E. Bubbles, Axes, and Optics, Oh My!

1. Bubbles

Most surveying equipment has a bubble to facilitate being correctly oriented to gravity. Two kinds of bubbles are used: bubble tube and circular bubble. Figure E-1 shows top and side view of both.

Top View

Side View

a. Tube

b. Circular

Figure E-1


The axis of the bubble tube (ABT) is a line tangent to the center of the upper curved surface of the bubble, Figure E-2.

a. Tube

b. Circular

Figure E-2
Axis of the Bubble Tube

Technically, since a circular bubble is spherical, the ABT is actually a plane, Figure E-3, but we can refer to its edge view as the ABT.

Figure E-3
Circular Bubble Plane

Bubble sensitivity is an expression of surface flatness. It is the angle at the curvature center for a specific surface distance, usually 2 mm, Figure E-4.

Figure E-4
Bubble Sensitivity

A less curved (flatter) surface has a larger radius and smaller angle than a more curved surface. A flat surface means the bubble responds more quickly (is more sensitive) to vertical movement. Most contemporary tube bubbles have a sensitivity in the range of 20" to 30 ", a circular bubble is typically 10'.

2. Vertical Axis

The vertical axis, VA, of an instrument is the line about which the instrument is rotated horizontally. Figure E-5 shows a total station instrument and automatic level with their respective Vertical Axes.

a. Total Station

b. Automatic Level

Figure E-5
Instrument Vertical Axes

On a correctly adjusted bubble-based instrument the ABT is perpendicular to the VA. The instrument is oriented to gravity by centering the bubble which makes the ABT horizontal and the VA vertical, Figure E-6.

Figure E-6
Correctly Oriented Instrument

If the ABT is not perpendicular to the VA then set up error is introduced. In later topics on specific instruments, we will see how to check and compensate for this maladjustment. For now, we will assume the respective instrument is in adjustment.

3. Line of Sight

Many, but not all, instruments have a telescope for sighting on a target. The telescope, Figure E-7, is a tube with an objective lens at one end and operator’s eyepiece at the other. Just forward of the eyepiece are the crosshairs (aka, crosswires) which are mounted to the reticle ring. The telescope has a main focusing knob for the objective lens and a focusing ring for the crosshairs.

Figure E-7

The Line of Sight (LoS) is defined by the optical center of the objective lens and the crosshairs intersection, Figure E-8.

Figure E-8
Line of Sight

Depending on the instrument, the telescope may rotate in only a horizontal plane or in both horizontal and vertical planes. This will be discussed in the appropriate instrument topics later.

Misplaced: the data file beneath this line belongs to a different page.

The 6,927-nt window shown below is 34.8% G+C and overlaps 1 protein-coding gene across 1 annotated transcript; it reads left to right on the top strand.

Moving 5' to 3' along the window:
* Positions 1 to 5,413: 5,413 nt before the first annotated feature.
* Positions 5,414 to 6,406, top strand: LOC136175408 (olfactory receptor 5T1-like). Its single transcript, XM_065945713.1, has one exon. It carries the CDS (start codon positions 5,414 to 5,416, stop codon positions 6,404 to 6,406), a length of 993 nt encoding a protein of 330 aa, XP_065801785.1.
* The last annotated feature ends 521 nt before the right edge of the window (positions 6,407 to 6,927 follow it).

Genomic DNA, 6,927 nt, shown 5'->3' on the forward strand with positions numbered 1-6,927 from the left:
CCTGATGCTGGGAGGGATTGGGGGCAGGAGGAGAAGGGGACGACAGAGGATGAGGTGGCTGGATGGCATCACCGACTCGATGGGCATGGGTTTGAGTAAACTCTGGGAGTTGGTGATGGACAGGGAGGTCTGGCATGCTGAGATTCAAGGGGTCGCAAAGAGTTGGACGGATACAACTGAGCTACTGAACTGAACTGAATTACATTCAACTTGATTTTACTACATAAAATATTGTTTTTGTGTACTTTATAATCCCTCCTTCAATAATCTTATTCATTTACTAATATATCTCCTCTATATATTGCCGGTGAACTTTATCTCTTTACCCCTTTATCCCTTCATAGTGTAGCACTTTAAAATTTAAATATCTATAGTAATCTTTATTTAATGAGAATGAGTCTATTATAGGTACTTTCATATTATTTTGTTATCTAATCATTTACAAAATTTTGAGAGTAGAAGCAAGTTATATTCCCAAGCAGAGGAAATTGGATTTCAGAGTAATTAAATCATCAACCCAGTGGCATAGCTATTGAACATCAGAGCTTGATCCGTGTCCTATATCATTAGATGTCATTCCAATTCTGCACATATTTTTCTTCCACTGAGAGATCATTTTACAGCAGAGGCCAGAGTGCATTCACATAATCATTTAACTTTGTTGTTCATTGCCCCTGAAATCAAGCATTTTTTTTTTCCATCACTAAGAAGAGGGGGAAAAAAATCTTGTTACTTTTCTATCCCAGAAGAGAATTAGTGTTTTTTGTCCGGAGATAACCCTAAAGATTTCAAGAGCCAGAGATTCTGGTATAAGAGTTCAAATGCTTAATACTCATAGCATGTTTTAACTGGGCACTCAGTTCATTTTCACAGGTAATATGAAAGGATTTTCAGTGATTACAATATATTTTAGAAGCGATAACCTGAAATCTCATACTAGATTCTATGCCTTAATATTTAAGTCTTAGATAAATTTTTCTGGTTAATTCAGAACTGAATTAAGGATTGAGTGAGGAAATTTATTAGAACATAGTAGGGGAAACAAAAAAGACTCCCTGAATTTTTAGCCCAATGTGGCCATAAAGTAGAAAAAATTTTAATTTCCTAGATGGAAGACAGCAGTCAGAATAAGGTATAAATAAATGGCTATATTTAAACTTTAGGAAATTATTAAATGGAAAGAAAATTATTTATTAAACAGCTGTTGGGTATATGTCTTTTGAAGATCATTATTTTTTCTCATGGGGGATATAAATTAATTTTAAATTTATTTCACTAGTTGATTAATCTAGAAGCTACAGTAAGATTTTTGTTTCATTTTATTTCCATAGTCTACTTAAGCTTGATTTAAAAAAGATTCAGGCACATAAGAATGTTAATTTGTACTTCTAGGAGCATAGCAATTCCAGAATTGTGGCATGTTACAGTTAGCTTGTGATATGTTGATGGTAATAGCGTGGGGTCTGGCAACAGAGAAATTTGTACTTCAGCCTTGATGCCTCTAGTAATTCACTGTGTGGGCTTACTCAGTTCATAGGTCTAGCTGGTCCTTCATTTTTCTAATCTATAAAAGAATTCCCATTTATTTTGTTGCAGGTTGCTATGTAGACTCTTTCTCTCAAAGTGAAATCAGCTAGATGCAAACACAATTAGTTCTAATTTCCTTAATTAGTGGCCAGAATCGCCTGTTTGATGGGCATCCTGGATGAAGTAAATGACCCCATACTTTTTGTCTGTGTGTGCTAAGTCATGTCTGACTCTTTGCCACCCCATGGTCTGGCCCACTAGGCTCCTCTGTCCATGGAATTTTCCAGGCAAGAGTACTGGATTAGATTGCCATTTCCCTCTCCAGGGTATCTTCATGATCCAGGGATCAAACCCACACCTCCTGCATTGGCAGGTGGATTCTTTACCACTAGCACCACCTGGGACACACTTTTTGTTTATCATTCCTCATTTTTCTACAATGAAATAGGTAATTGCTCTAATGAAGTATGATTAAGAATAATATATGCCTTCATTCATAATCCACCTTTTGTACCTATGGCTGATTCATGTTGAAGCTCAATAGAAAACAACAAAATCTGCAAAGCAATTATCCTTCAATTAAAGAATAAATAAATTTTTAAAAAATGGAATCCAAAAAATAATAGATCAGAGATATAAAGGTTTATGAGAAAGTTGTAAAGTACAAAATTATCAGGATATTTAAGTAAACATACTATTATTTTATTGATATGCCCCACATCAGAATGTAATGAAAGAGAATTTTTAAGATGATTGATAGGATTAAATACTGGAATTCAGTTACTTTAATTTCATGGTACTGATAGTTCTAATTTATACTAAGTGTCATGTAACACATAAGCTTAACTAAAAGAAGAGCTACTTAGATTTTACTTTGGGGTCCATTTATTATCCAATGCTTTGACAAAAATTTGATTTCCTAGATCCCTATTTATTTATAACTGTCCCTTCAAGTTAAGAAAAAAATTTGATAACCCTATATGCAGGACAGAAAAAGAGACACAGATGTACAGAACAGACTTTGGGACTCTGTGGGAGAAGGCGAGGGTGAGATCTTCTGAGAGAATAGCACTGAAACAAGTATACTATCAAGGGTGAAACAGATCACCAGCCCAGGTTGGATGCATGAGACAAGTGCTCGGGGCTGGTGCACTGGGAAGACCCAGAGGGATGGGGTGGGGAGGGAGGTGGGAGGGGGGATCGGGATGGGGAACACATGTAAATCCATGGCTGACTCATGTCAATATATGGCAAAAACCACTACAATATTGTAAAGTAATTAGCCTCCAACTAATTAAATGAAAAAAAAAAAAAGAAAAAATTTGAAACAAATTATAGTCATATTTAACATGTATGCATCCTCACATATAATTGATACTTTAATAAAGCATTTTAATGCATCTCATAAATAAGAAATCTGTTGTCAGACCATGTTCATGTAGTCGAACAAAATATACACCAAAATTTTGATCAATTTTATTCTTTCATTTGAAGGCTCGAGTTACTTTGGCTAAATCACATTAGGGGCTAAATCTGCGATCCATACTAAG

4. Parallax

Looking through the eyepiece, a surveyor sees two images simultaneously: the sighted target and the crosshairs. The target may be hundreds of feet away while the crosshairs are a few inches in front of the surveyor. However, both images must come to focus on the back of the observer’s eye or a condition called parallax will exist.

If the image and crosshairs were in perfect focus, we would have the situation shown in Figure E-9.

Figure E-9
Image and Crosshairs Focused Perfectly

However, our eyes have a depth of field, like a camera lens, which together with our mind, compensates for varying focal distances of multiple objects. As long as the focal differences fall within the depth of field, the images will appear clear and in focus, Figure E-10.

Figure E-10
Image and Crosshairs Slightly Misfocused

Look out the window: objects at similar distances will appear in focus. That’s the combination of your eye optics and mind compensating for multiple objects at varying distances. Concentrating on closer objects causes farther ones go out of focus; concentrating on farther objects causes closer ones to get blurry. That occurs because not all object distances can be accommodated by the eyes’ depth of field.

If we take the situation in Figure E-9 and move the eye slightly, there will be an apparent movement of the crosshairs on the object, Figure E-11. That’s because the two images do not come to focus on the back of the eye so do not move together. This shift is called parallax.

Figure E-11
Apparent Movement When Eye is Shifted

If there is no apparent movement of crosshairs on the target, then there is no parallax - both images are perfectly focused. That's how we test for parallax: focus on the object, then shift your eye. No movement, no parallax.

When using instruments, we don’t want parallax present because it can introduce errors in our sightings or readings. How do we eliminate parallax? The simplest way is:

(1) Adjust the main focusing knob until all images are out of focus.

(2) Using the crosshairs focusing ring, bring the crosshairs into a sharp clear image.

(3) Focus on an object on using the main focusing knob and check for parallax - it should be gone.

By the way: if when you first look through the telescope and can focus on an object but cannot see the crosshairs, use the crosshair focus ring to bring them into view. Then proceed with the paralax clearing method.

Parallax is affected by the geometry of the observer's eye. If a glasses-wearing surveyor clears parallax with glasses on, she may experience parallax with her glasses off and vice versa. Different people will have different parallax conditions: one surveying student checking another's reading may get a different value due to parallax difference. Before taking the first reading of the day, the instrument operator should check for and remove parallax. Every time the instrument operator changes, parallax should be cleared.